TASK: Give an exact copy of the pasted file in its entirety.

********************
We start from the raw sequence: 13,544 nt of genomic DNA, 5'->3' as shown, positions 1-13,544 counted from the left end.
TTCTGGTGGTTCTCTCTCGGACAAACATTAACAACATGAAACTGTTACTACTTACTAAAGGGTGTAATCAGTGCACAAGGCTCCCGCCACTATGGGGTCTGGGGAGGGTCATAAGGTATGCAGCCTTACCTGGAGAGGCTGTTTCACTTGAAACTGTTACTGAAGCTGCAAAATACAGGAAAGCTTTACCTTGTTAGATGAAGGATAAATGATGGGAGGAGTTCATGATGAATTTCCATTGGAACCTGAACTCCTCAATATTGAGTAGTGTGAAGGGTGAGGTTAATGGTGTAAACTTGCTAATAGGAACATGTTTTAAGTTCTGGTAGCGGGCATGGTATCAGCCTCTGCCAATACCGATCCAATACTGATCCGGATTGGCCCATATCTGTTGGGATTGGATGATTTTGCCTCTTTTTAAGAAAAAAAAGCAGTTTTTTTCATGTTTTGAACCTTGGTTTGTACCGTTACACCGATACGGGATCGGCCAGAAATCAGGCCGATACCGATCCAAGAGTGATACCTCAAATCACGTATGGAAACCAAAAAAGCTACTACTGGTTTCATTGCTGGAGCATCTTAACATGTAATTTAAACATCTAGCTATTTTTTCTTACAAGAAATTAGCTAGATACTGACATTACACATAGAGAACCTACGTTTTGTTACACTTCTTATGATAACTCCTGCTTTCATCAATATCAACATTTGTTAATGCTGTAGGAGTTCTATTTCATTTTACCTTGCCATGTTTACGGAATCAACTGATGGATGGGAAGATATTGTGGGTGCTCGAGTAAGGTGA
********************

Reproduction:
We start from the raw sequence: 13,544 nt of genomic DNA, 5'->3' as shown, positions 1-13,544 counted from the left end.
TTCTGGTGGTTCTCTCTCGGACAAACATTAACAACATGAAACTGTTACTACTTACTAAAGGGTGTAATCAGTGCACAAGGCTCCCGCCACTATGGGGTCTGGGGAGGGTCATAAGGTATGCAGCCTTACCTGGAGAGGCTGTTTCACTTGAAACTGTTACTGAAGCTGCAAAATACAGGAAAGCTTTACCTTGTTAGATGAAGGATAAATGATGGGAGGAGTTCATGATGAATTTCCATTGGAACCTGAACTCCTCAATATTGAGTAGTGTGAAGGGTGAGGTTAATGGTGTAAACTTGCTAATAGGAACATGTTTTAAGTTCTGGTAGCGGGCATGGTATCAGCCTCTGCCAATACCGATCCAATACTGATCCGGATTGGCCCATATCTGTTGGGATTGGATGATTTTGCCTCTTTTTAAGAAAAAAAAGCAGTTTTTTTCATGTTTTGAACCTTGGTTTGTACCGTTACACCGATACGGGATCGGCCAGAAATCAGGCCGATACCGATCCAAGAGTGATACCTCAAATCACGTATGGAAACCAAAAAAGCTACTACTGGTTTCATTGCTGGAGCATCTTAACATGTAATTTAAACATCTAGCTATTTTTTCTTACAAGAAATTAGCTAGATACTGACATTACACATAGAGAACCTACGTTTTGTTACACTTCTTATGATAACTCCTGCTTTCATCAATATCAACATTTGTTAATGCTGTAGGAGTTCTATTTCATTTTACCTTGCCATGTTTACGGAATCAACTGATGGATGGGAAGATATTGTGGGTGCTCGAGTAAGGTGA